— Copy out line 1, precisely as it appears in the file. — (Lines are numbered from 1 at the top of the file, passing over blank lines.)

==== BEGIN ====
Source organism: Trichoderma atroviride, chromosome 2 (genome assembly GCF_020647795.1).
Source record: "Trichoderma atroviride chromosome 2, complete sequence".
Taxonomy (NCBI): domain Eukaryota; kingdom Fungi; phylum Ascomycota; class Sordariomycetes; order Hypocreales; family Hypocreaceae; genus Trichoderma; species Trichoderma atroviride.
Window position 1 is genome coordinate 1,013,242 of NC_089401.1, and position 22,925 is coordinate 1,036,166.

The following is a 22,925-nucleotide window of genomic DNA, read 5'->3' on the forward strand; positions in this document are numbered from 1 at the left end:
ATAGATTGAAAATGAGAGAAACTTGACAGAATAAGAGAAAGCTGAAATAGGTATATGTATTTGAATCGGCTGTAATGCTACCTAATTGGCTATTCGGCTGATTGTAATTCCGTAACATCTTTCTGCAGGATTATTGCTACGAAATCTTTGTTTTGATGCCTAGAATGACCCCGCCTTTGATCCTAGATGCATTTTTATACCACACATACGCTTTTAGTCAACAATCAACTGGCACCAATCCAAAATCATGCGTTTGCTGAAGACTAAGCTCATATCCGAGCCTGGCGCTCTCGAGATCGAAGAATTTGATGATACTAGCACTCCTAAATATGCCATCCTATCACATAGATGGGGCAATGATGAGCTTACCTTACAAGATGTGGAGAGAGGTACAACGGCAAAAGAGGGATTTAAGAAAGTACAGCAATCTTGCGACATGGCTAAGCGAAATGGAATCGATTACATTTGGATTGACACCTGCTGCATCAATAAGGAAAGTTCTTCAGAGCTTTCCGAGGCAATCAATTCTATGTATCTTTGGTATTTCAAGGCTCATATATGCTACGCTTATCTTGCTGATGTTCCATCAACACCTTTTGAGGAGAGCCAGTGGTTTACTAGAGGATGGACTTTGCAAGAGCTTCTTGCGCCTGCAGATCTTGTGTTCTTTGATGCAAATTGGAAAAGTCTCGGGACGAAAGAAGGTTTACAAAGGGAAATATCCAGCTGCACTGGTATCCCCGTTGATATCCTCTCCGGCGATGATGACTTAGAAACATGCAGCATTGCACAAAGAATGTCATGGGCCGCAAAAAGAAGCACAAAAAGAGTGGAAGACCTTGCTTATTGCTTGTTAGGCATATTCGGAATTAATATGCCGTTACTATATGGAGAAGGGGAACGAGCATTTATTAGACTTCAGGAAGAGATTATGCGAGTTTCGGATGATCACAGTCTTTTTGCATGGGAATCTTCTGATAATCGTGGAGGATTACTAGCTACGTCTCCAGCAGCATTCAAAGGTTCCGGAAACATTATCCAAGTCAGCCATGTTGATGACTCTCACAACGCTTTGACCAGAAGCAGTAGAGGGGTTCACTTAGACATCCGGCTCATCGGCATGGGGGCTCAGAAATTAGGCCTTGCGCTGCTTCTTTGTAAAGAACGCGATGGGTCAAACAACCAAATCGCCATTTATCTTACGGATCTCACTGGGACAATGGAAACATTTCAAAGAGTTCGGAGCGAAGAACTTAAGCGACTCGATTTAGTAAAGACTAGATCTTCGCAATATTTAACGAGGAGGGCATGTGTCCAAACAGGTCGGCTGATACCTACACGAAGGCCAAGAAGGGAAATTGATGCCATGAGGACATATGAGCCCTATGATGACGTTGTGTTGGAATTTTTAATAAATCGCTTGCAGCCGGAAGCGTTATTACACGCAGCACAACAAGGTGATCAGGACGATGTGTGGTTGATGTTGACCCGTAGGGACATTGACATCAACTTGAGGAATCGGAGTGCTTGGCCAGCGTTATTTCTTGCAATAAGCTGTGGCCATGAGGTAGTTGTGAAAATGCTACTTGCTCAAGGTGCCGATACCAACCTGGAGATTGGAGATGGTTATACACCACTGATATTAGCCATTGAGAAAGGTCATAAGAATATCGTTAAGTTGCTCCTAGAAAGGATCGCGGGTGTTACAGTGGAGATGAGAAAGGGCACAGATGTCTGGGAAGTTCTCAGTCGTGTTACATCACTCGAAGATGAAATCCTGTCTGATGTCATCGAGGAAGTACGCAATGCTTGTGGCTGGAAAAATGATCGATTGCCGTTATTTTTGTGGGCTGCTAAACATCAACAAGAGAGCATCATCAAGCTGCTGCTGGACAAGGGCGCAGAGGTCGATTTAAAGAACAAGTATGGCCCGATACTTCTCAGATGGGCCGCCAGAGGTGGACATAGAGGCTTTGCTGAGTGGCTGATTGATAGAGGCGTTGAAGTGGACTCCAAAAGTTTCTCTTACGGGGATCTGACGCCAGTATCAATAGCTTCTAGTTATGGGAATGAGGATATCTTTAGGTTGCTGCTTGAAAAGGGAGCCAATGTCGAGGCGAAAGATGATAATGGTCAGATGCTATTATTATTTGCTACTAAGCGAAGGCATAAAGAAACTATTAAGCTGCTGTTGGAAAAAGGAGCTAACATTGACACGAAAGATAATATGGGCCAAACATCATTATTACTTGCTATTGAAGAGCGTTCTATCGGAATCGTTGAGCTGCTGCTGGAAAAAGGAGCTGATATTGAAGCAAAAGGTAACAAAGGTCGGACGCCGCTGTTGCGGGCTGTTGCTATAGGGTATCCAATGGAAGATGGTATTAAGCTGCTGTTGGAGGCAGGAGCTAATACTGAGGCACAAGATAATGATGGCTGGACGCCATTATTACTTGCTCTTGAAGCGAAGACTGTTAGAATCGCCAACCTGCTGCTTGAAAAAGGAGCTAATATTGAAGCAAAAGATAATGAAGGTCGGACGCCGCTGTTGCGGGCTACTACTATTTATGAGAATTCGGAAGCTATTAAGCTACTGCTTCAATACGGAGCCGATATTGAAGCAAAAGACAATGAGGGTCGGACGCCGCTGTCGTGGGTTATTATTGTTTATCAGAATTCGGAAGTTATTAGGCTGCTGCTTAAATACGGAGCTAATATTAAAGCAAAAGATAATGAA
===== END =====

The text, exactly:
Source organism: Trichoderma atroviride, chromosome 2 (genome assembly GCF_020647795.1).